Sunday, July 24, 2011
A few questions we, the students of
WS 107: Women, History, Culture at
Humboldt State University,
gratefully and curiously submit for
Ms. Betty Reid Soskin's
consideration on this Wednesday, March 23rd, 2011
1. I heard about the New Orleans flood in a sociology class last semester. To my understanding the government chose to bomb the levees in order to sacrifice one part of town and save the other from damage. What are your thoughts on the racial/socioeconomic injustice of this?
Answer: I'm sure that it was far easier for such decisions to be made arbitrarily in those days without reference to the lives and property that would be sacrificed than it would be today. Though that varies still depending upon how much participation occurs in the public life of cities and townships by representatives from all races, ages, cultures, and economic classes. In 1927 a few powerful men made decisions based upon the threat that the Mississippi's rising was having on those parts of the city which they controlled and protected.
Hurricane Katrina brought into focus the corruption and misuse of power that still remains in many places, despite the greater representation from a broader segment of the community, so that many of the problems of access to power have resisted remediation, and many of my relatives who fled the floods -- as our family did in 1927 -- have not yet returned to New Orleans.2. Beside the future generations of your family, do you have anyone else that you're specifically targeting with your blog?
3. In a YouTube video you appear in, you mention having not listened to yourself up until your midlife. I was curious about what made you listen--was it a growing/learning process, or a radical shift in your life that immediately changed your perspective?Answer: Not particularly. It would have been hard to believe that anyone but those close to me would have any interest in my thoughts in the year 2003 when I started this journal. After awhile it was clear that at least a few total strangers were following my blog, but it has never attracted more than limited interest to my knowledge. I would never have dreamed that university classes would be using these thoughts hastily posted at the end of my day in the quiet of my home as content for study! I've never received more than about 2 dozen comments over all the years since all this began, so it was not hard to believe that my "audience" was limited to my own family and a few friends.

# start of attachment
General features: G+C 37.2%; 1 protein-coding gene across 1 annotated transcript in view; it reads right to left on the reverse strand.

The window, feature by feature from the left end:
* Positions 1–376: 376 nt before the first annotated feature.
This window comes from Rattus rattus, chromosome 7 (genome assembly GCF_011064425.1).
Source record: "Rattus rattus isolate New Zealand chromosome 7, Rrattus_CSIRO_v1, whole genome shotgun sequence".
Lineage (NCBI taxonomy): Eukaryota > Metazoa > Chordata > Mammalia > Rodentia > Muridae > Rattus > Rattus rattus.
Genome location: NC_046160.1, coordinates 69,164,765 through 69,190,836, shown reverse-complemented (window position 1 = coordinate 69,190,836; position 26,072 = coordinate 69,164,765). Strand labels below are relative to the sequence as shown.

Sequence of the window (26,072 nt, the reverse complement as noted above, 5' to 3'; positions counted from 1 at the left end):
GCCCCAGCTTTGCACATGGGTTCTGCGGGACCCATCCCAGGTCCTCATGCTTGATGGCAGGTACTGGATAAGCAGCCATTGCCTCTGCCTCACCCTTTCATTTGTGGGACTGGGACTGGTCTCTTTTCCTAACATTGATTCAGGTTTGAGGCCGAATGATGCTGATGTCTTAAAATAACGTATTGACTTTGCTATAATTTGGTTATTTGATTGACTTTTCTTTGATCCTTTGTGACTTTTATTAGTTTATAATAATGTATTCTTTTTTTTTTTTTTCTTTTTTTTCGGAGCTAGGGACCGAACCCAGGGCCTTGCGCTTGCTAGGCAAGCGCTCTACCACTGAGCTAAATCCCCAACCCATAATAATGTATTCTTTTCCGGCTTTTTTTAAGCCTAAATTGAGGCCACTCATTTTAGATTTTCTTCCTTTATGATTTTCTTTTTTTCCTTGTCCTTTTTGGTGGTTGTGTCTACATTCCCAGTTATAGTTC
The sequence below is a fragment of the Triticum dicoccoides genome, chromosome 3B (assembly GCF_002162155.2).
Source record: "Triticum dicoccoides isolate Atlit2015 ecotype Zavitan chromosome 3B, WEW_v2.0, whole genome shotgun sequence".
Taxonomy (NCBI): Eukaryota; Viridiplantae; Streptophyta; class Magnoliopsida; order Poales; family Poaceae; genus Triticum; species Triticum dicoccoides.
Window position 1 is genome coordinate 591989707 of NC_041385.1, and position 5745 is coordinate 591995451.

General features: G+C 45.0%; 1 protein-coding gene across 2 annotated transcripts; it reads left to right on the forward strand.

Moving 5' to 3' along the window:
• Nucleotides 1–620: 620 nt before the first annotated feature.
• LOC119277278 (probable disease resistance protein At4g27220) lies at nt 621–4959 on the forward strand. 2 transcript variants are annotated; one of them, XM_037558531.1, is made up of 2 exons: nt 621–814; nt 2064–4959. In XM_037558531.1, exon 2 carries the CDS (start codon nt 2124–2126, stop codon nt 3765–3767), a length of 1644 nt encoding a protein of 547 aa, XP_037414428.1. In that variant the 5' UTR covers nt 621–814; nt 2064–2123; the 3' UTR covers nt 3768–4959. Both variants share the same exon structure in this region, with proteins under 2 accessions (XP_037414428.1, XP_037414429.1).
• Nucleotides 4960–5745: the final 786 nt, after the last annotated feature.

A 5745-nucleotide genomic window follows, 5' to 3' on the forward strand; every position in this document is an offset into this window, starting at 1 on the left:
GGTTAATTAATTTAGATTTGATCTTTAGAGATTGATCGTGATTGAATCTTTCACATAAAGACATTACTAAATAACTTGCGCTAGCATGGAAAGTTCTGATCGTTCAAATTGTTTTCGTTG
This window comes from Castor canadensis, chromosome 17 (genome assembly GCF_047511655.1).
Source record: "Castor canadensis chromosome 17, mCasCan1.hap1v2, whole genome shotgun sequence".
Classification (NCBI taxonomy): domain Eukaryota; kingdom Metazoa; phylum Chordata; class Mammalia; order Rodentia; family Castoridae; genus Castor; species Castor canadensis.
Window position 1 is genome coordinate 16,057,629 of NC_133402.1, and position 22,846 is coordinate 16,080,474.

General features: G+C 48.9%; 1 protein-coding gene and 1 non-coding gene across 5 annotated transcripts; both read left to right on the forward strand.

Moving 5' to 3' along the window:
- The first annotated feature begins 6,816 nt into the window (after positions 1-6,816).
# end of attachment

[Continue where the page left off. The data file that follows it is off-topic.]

Answer: It was a gradual thing that is only apparent in retrospect. I'm not sure when I noticed that others were listening -- and that I might be worth listening to. Maybe it was when I first was elected to serve on a board of some sort and my self-worth took a leap. At some point I became more inner-directed and ceased to be totally led by external forces. That came fairly late in life, though. Some of it came earlier from becoming a parent and needing to "know" for the sake of my children as they were depending upon my guidance. That can make one grow up in a hurry. At first I was not nearly as impressed by what I knew, but with how little was known by those around me compared to how much there was to be known. As these things came into balance -- as I started to mature, my own inner voice became louder and more insistent.4. I read that in the 1960's you wrote and performed songs, many dealing with civil rights; what was that like and what role does music play in your life now?
Answer: When my daughter, Dorian, was born brain-damaged in 1957 -- and as she slowly began to develop cognitive skills, I noticed that she retained what I sang to her more effectively than what I said to her. I made up songs to match the rituals of washing hands, taking baths, putting on pajamas, and discovered an innate ability to compose. This coincided with what was happening throughout the country and with the advent of folk music, coffee houses, and civil rights marches -- all expressed in song. It was an easy transition into those movements at an age where composing and singing my songs provided a way for me to "travel" in my imagination without leaving home where I was needed by 3 growing young sons, two aging parents, the growing realization that my little girl would never reach adulthood, and a failing marriage. Through creating my songs it was possible to leave it all with Dorrie holding onto the hem of my dress; it was pure escapism at first, but when I listen to those tapes (never published), I'm impressed with how fine some of that music was.
And, no, I left "Betty the Artist" somewhere in the early 70's and began to live out of other parts of myself. My interest and enjoyment of all forms of music is still strong, but only as a member of the audience. I suspect that -- though there were opportunities to pursue life as an entertainer at the time -- it would not have in any way matched the satisfaction I found in living off my other "edges."
(continued next post)
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